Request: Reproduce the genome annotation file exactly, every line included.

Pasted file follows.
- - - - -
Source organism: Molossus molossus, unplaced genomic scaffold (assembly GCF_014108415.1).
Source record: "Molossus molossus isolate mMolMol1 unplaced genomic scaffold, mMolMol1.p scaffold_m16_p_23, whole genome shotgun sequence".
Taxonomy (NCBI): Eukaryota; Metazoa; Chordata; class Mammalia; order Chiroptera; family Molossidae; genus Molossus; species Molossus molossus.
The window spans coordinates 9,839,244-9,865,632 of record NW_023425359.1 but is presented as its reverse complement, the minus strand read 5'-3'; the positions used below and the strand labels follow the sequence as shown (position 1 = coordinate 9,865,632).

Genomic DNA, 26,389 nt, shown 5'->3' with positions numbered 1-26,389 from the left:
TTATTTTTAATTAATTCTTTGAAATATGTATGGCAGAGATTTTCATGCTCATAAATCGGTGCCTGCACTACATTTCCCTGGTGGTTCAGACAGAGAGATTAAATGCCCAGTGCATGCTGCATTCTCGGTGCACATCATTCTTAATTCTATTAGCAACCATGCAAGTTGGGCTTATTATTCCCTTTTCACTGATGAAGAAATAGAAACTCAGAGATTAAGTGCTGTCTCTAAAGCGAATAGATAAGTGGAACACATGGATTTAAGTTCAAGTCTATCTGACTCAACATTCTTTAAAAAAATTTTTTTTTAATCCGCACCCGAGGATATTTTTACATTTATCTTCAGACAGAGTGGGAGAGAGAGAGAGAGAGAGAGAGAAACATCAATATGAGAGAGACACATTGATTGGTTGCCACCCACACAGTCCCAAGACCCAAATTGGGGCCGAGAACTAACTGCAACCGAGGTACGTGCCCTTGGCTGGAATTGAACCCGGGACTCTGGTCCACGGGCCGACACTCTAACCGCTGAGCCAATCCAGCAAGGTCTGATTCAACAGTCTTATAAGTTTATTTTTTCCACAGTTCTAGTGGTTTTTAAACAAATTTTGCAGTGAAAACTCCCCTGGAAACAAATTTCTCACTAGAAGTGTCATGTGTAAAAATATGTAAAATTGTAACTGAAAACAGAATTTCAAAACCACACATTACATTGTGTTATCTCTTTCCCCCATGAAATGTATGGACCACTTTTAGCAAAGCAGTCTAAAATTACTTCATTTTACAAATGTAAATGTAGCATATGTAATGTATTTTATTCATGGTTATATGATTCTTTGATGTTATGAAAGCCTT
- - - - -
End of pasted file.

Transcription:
Source organism: Molossus molossus, unplaced genomic scaffold (assembly GCF_014108415.1).
Source record: "Molossus molossus isolate mMolMol1 unplaced genomic scaffold, mMolMol1.p scaffold_m16_p_23, whole genome shotgun sequence".
Taxonomy (NCBI): Eukaryota; Metazoa; Chordata; class Mammalia; order Chiroptera; family Molossidae; genus Molossus; species Molossus molossus.
The window spans coordinates 9,839,244-9,865,632 of record NW_023425359.1 but is presented as its reverse complement, the minus strand read 5'-3'; the positions used below and the strand labels follow the sequence as shown (position 1 = coordinate 9,865,632).

Genomic DNA, 26,389 nt, shown 5'->3' with positions numbered 1-26,389 from the left:
TTATTTTTAATTAATTCTTTGAAATATGTATGGCAGAGATTTTCATGCTCATAAATCGGTGCCTGCACTACATTTCCCTGGTGGTTCAGACAGAGAGATTAAATGCCCAGTGCATGCTGCATTCTCGGTGCACATCATTCTTAATTCTATTAGCAACCATGCAAGTTGGGCTTATTATTCCCTTTTCACTGATGAAGAAATAGAAACTCAGAGATTAAGTGCTGTCTCTAAAGCGAATAGATAAGTGGAACACATGGATTTAAGTTCAAGTCTATCTGACTCAACATTCTTTAAAAAAATTTTTTTTTAATCCGCACCCGAGGATATTTTTACATTTATCTTCAGACAGAGTGGGAGAGAGAGAGAGAGAGAGAGAGAAACATCAATATGAGAGAGACACATTGATTGGTTGCCACCCACACAGTCCCAAGACCCAAATTGGGGCCGAGAACTAACTGCAACCGAGGTACGTGCCCTTGGCTGGAATTGAACCCGGGACTCTGGTCCACGGGCCGACACTCTAACCGCTGAGCCAATCCAGCAAGGTCTGATTCAACAGTCTTATAAGTTTATTTTTTCCACAGTTCTAGTGGTTTTTAAACAAATTTTGCAGTGAAAACTCCCCTGGAAACAAATTTCTCACTAGAAGTGTCATGTGTAAAAATATGTAAAATTGTAACTGAAAACAGAATTTCAAAACCACACATTACATTGTGTTATCTCTTTCCCCCATGAAATGTATGGACCACTTTTAGCAAAGCAGTCTAAAATTACTTCATTTTACAAATGTAAATGTAGCATATGTAATGTATTTTATTCATGGTTATATGATTCTTTGATGTTATGAAAGCCTT